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Total Solar Eclipse 2024: Everything You Need to Know About the Celestial Event in Austin!

As we have all heard by now, our area is about witness one of the most spectacular celestial events of our lifetime. Those lucky enough to be within a 115-mile wide band will see a total solar eclipse on Monday, April 8th. The total solar eclipse will cross fifteen states from Texas to Maine, and Austin happens to fall right in the path of 100% totality. Here is everything you need to know to be prepared for a mesmerizing experience!

What's All the Buzz About?

A total solar eclipse is an extremely rare sight. During a total solar eclipse, the Moon moves between the Earth and the Sun, completely blocking the Sun. The Sun is 400 times larger than the Moon, but it is also 400 times farther away from Earth making the Sun and the Moon appear to be the same size in the sky. According to the City of Austin, the last time Austin was in the path of a total solar eclipse was May 26, 1397! The next one will be February 25, 2343.

Where and When You May See It:

The National Solar Observatory's Solar Eclipse Map is a fantastic resource to find out the percentage of totality, when the eclipse will begin and how long it will last for your precise location. You won't be able to reach anyone in our office between 1:36pm and 1:38pm on Monday!

Safety and Preparation:

Remember, staring directly at the Sun without proper eye protection is a big no-no. Sunglasses won't cut it! Be sure to get eclipse glasses or eclipse viewers which are certified, and meet the ISO 12312-2 international standard. All Austin Public Library branches and the Central Library will have a limited number of free eclipse glasses available for the public starting on Thursday, April 4, while supplies last!

It is estimated that over a million visitors will be traveling to Texas to catch the spectacle. So prepare for some traffic and heavier congestion in and around Austin. Many towns around Texas and the Hill Country are canceling school for the day to prepare for large influxes of people. Since Austin is at the edge of the totality zone, we may not see such crowds, however, the city is still recommending staying near your home, school or work for the eclipse to minimize traffic. If you do find yourself enroute during the eclipse, do NOT stop on the road. For more safety tips, visit Get Ready Central Texas.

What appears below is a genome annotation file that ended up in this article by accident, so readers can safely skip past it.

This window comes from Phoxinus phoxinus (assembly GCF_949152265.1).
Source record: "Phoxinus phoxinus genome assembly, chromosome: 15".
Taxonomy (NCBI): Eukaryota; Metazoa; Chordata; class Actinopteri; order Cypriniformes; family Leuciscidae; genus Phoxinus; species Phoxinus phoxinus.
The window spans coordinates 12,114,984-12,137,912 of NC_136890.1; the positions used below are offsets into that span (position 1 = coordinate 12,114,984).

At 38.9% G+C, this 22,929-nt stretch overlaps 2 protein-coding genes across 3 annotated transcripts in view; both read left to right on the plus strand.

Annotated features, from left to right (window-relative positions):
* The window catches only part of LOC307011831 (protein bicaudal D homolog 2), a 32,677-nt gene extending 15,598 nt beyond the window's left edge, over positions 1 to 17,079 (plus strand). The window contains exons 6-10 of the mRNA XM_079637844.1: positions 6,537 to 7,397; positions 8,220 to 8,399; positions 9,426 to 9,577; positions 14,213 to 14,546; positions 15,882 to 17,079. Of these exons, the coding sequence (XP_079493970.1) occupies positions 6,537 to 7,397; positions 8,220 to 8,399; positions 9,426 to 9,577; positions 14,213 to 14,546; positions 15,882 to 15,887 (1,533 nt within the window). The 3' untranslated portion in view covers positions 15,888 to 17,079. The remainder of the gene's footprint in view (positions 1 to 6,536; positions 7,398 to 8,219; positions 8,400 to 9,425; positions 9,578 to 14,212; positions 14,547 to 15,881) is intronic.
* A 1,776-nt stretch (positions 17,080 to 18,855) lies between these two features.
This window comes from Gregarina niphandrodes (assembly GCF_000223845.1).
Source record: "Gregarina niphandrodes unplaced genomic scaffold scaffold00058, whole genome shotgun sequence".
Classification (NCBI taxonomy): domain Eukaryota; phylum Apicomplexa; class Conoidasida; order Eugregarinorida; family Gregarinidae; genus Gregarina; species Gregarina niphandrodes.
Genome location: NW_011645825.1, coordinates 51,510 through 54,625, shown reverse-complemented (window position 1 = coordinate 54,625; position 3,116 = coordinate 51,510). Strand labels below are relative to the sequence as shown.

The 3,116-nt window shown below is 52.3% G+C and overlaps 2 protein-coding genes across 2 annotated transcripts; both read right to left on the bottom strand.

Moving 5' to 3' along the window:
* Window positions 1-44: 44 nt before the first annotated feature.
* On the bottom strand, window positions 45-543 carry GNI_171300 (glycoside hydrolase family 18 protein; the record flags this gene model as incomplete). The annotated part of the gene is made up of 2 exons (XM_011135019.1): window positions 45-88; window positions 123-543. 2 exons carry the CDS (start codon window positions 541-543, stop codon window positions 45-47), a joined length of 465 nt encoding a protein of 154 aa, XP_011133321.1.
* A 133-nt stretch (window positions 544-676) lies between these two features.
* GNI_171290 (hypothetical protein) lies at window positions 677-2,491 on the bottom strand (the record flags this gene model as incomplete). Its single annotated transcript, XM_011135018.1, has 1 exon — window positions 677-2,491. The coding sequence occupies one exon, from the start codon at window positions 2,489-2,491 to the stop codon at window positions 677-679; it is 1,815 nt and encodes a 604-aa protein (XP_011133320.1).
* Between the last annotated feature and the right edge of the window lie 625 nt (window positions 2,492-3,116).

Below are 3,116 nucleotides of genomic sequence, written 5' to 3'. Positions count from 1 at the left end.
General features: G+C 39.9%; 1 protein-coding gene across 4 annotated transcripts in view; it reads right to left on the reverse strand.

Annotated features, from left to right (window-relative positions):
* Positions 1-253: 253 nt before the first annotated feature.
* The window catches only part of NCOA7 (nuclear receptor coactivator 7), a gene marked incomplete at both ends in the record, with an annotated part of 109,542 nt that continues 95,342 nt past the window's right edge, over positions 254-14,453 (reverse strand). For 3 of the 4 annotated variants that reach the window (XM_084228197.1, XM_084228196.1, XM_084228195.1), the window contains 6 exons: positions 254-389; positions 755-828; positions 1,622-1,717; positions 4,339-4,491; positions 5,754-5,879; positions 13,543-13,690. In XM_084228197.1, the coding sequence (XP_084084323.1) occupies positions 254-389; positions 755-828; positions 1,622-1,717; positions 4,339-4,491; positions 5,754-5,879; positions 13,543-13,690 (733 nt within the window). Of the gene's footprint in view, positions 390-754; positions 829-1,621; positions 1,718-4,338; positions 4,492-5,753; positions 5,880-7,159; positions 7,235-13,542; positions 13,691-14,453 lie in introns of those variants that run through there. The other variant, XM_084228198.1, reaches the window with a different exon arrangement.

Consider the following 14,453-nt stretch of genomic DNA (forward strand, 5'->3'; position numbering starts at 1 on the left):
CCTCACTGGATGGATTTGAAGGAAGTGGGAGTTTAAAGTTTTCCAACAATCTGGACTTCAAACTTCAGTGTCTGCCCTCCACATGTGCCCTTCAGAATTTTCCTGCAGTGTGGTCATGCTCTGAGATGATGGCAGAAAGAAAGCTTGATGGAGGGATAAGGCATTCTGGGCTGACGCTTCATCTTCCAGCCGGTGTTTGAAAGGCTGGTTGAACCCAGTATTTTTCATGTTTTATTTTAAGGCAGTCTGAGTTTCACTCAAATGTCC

Fun Facts to Light Up Your 2024 Eclipse Experience:

  • During totality, nocturnal wildlife sometimes wakes up thinking it’s night time. Non-nocturnal wildlife might head to sleep.

  • The glowing halo surrounding the Sun during the eclipse is called the solar corona; the Sun’s outer atmosphere consisting of super hot 2-milllion degree plasma.

  • Planets and stars can be seen during the daytime with the naked eye during a total solar eclipse.

  • Solar eclipses only occur at New Moon but not every New Moon. Because the Moon’s orbit tilts at 5 degrees related to Earth’s orbit around the Sun, only when they line up just right do we see a solar eclipse.

  • Everyone in the continental U.S. will see at least a partial eclipse. However, a partial eclipse, whether 16, 56 or 96%, is nothing like a total solar eclipse. You will not notice your surroundings getting dark. Only totality reveals the true celestial spectacle: the diamond ring, the Sun’s glorious corona, strange colors in our sky, and seeing stars in the daytime.

  • The first place to experience totality in the continental U.S., will be at the Mexican border in Las Quintas Fronterizas, Texas, at 1:27pm.

  • According Michael Zeiler, who helps run the Great American Eclipse website, when it comes to the scale of travel expected across the country, it’s equivalent to having 50 Super Bowls simultaneously from Texas to Maine!

So, get ready to don your eclipse glasses, marvel at the cosmic spectacle, and maybe even snap a few Instagram-worthy shots (with an approved solar filter of course). Remember, the universe is putting on a show, and you may have a front-row seat! Until next time, keep looking up, Austin 😎


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